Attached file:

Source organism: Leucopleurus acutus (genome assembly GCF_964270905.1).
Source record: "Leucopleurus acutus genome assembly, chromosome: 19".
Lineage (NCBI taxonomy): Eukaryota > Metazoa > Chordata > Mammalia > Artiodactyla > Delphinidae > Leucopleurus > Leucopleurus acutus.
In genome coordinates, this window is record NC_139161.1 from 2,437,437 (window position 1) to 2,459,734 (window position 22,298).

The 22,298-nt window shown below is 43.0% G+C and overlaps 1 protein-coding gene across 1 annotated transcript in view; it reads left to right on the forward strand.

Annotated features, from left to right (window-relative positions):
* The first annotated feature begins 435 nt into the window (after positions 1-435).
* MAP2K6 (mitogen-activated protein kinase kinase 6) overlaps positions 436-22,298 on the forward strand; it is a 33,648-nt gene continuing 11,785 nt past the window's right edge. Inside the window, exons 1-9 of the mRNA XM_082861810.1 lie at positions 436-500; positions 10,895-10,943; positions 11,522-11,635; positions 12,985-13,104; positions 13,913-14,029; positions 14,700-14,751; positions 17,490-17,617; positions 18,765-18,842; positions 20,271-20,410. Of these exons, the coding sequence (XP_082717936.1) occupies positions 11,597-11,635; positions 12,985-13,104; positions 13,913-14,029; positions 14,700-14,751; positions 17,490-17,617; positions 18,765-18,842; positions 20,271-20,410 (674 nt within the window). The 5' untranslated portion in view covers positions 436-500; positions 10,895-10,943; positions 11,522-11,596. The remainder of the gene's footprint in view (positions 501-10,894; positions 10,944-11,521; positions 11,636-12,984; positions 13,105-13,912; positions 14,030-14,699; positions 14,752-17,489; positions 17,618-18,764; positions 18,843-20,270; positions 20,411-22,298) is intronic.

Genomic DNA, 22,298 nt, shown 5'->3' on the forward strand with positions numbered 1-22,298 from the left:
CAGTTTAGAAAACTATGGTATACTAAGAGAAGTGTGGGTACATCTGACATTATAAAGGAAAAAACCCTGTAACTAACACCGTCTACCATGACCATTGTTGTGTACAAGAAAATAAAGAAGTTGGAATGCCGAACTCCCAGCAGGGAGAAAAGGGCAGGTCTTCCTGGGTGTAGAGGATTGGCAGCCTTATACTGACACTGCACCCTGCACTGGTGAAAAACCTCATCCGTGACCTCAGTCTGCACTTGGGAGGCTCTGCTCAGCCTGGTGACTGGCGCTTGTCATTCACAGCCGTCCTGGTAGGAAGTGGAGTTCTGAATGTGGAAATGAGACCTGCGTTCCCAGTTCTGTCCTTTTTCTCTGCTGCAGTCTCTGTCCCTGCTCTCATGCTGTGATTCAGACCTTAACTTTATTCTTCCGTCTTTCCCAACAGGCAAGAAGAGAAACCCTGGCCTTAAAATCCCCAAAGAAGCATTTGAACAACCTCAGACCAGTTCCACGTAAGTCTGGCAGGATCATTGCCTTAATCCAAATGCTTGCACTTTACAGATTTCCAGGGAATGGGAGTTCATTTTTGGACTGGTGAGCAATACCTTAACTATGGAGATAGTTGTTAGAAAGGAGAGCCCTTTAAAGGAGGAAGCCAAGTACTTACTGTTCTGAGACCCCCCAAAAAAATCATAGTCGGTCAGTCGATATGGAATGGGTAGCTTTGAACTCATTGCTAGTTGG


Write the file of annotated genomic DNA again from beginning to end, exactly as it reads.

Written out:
Source organism: Leucopleurus acutus (genome assembly GCF_964270905.1).
Source record: "Leucopleurus acutus genome assembly, chromosome: 19".
Lineage (NCBI taxonomy): Eukaryota > Metazoa > Chordata > Mammalia > Artiodactyla > Delphinidae > Leucopleurus > Leucopleurus acutus.
In genome coordinates, this window is record NC_139161.1 from 2,437,437 (window position 1) to 2,459,734 (window position 22,298).

The 22,298-nt window shown below is 43.0% G+C and overlaps 1 protein-coding gene across 1 annotated transcript in view; it reads left to right on the forward strand.

Annotated features, from left to right (window-relative positions):
* The first annotated feature begins 435 nt into the window (after positions 1-435).
* MAP2K6 (mitogen-activated protein kinase kinase 6) overlaps positions 436-22,298 on the forward strand; it is a 33,648-nt gene continuing 11,785 nt past the window's right edge. Inside the window, exons 1-9 of the mRNA XM_082861810.1 lie at positions 436-500; positions 10,895-10,943; positions 11,522-11,635; positions 12,985-13,104; positions 13,913-14,029; positions 14,700-14,751; positions 17,490-17,617; positions 18,765-18,842; positions 20,271-20,410. Of these exons, the coding sequence (XP_082717936.1) occupies positions 11,597-11,635; positions 12,985-13,104; positions 13,913-14,029; positions 14,700-14,751; positions 17,490-17,617; positions 18,765-18,842; positions 20,271-20,410 (674 nt within the window). The 5' untranslated portion in view covers positions 436-500; positions 10,895-10,943; positions 11,522-11,596. The remainder of the gene's footprint in view (positions 501-10,894; positions 10,944-11,521; positions 11,636-12,984; positions 13,105-13,912; positions 14,030-14,699; positions 14,752-17,489; positions 17,618-18,764; positions 18,843-20,270; positions 20,411-22,298) is intronic.

Genomic DNA, 22,298 nt, shown 5'->3' on the forward strand with positions numbered 1-22,298 from the left:
CAGTTTAGAAAACTATGGTATACTAAGAGAAGTGTGGGTACATCTGACATTATAAAGGAAAAAACCCTGTAACTAACACCGTCTACCATGACCATTGTTGTGTACAAGAAAATAAAGAAGTTGGAATGCCGAACTCCCAGCAGGGAGAAAAGGGCAGGTCTTCCTGGGTGTAGAGGATTGGCAGCCTTATACTGACACTGCACCCTGCACTGGTGAAAAACCTCATCCGTGACCTCAGTCTGCACTTGGGAGGCTCTGCTCAGCCTGGTGACTGGCGCTTGTCATTCACAGCCGTCCTGGTAGGAAGTGGAGTTCTGAATGTGGAAATGAGACCTGCGTTCCCAGTTCTGTCCTTTTTCTCTGCTGCAGTCTCTGTCCCTGCTCTCATGCTGTGATTCAGACCTTAACTTTATTCTTCCGTCTTTCCCAACAGGCAAGAAGAGAAACCCTGGCCTTAAAATCCCCAAAGAAGCATTTGAACAACCTCAGACCAGTTCCACGTAAGTCTGGCAGGATCATTGCCTTAATCCAAATGCTTGCACTTTACAGATTTCCAGGGAATGGGAGTTCATTTTTGGACTGGTGAGCAATACCTTAACTATGGAGATAGTTGTTAGAAAGGAGAGCCCTTTAAAGGAGGAAGCCAAGTACTTACTGTTCTGAGACCCCCCAAAAAAATCATAGTCGGTCAGTCGATATGGAATGGGTAGCTTTGAACTCATTGCTAGTTGG